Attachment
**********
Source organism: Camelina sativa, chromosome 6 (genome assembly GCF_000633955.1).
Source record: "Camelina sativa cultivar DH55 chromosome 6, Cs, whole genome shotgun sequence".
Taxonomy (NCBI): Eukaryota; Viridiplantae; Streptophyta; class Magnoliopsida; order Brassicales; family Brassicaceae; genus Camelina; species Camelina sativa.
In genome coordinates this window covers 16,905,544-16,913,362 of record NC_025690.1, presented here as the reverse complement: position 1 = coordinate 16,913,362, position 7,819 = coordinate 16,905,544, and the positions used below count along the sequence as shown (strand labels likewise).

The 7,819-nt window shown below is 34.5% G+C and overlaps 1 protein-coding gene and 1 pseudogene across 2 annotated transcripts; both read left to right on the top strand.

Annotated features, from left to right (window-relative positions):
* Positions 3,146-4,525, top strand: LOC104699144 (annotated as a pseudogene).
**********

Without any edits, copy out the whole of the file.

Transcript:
Source organism: Camelina sativa, chromosome 6 (genome assembly GCF_000633955.1).
Source record: "Camelina sativa cultivar DH55 chromosome 6, Cs, whole genome shotgun sequence".
Taxonomy (NCBI): Eukaryota; Viridiplantae; Streptophyta; class Magnoliopsida; order Brassicales; family Brassicaceae; genus Camelina; species Camelina sativa.
In genome coordinates this window covers 16,905,544-16,913,362 of record NC_025690.1, presented here as the reverse complement: position 1 = coordinate 16,913,362, position 7,819 = coordinate 16,905,544, and the positions used below count along the sequence as shown (strand labels likewise).

The 7,819-nt window shown below is 34.5% G+C and overlaps 1 protein-coding gene and 1 pseudogene across 2 annotated transcripts; both read left to right on the top strand.

Annotated features, from left to right (window-relative positions):
* Positions 3,146-4,525, top strand: LOC104699144 (annotated as a pseudogene).